This Weekly Bulletin focuses on selected acute public health emergencies occurring in the WHO African Region. The WHO Health Emergencies Programme is currently monitoring 53 events in the region. This week’s edition covers key new and ongoing events, including:
- Ebola virus disease in the Democratic Republic of the Congo
- Cholera in the Democratic Republic of the Congo
- Cholera in Cameroon
- Humanitarian crisis in Central African Republic
- Humanitarian crisis in north-east Nigeria.
For each of these events, a brief description, followed by public health measures implemented and an interpretation of the situation is provided.
A table is provided at the end of the bulletin with information on all new and ongoing public health events currently being monitored in the region, as well as recent events that have largely been controlled thus closed.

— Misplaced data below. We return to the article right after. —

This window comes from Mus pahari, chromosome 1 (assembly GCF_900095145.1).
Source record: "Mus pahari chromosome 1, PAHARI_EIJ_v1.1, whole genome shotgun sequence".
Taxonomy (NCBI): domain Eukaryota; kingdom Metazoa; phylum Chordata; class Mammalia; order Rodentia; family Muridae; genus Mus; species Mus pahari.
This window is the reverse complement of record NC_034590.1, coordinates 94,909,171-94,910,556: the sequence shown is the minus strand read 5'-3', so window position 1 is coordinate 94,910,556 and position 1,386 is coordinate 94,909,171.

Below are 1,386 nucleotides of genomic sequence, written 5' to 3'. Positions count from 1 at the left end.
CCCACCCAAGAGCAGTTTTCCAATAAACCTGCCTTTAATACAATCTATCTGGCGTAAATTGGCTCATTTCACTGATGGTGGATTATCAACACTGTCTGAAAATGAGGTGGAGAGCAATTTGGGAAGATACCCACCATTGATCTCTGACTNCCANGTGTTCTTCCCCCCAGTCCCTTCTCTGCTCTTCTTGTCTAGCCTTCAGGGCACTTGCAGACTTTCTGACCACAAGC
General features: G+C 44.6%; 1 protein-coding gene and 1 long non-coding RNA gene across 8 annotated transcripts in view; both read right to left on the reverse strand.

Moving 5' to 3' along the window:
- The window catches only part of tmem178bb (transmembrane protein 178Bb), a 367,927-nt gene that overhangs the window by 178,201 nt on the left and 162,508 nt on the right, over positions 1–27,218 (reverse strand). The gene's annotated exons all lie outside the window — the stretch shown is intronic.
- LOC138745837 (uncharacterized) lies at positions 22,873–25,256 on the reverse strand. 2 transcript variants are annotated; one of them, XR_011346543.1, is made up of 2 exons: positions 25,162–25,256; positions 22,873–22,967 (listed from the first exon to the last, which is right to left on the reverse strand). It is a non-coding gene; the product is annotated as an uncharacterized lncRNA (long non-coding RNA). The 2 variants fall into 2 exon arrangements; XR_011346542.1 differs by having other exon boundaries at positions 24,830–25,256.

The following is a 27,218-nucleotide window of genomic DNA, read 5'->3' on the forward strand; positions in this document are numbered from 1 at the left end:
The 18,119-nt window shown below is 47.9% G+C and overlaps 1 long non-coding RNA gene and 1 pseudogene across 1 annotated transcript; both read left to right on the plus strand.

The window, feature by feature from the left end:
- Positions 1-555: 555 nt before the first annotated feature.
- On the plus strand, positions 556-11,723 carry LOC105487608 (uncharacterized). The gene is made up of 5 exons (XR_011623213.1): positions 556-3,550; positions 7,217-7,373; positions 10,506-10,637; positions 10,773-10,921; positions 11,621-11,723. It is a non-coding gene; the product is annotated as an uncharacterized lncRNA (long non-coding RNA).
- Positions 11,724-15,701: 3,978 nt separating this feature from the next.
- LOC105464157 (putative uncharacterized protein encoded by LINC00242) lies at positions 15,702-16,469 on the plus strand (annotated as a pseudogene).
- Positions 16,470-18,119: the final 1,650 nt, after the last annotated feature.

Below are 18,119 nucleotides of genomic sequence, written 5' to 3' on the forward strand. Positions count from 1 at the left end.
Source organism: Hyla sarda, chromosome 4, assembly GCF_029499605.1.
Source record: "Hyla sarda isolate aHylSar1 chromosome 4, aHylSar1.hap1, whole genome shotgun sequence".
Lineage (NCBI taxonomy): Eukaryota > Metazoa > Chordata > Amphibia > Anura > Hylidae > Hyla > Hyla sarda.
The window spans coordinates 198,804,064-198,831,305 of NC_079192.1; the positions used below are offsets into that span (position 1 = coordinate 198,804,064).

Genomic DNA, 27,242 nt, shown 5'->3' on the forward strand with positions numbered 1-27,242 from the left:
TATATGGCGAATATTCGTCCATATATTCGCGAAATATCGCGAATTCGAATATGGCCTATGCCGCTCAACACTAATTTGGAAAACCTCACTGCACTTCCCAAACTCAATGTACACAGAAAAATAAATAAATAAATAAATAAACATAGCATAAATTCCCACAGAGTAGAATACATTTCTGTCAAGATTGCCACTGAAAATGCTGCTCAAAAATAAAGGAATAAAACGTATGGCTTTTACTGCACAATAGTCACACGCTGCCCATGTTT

Major issues and challenges include:
The Ebola virus disease (EVD) outbreak in North Kivu and Ituri provinces, Democratic Republic of the Congo continues, against the backdrop of increased insecurity in and around Béni city. There was an armed attack in Béni city on Friday 16 November 2018 – the second in one week. Several outbreak response operations were affected to varying extent, with some briefly suspended. This EVD outbreak remains dangerous and unpredictable, calling for more concerted efforts to strengthen all aspects of the response operations in the given circumstances.
The cholera outbreak in the Democratic Republic of the Congo persists and has started escalating in the past weeks, especially in four provinces. Over 800 suspected cholera cases and 20 deaths were recorded during the reporting week. This cholera outbreak has been ongoing since 2015, exacerbated by the complex humanitarian situation. Previous interventions have only managed to mitigate the situation briefly. This outbreak has caused far greater morbidity and mortality in the population compared to any other public health event in the country, thus calling for increased investment in order to step up control efforts.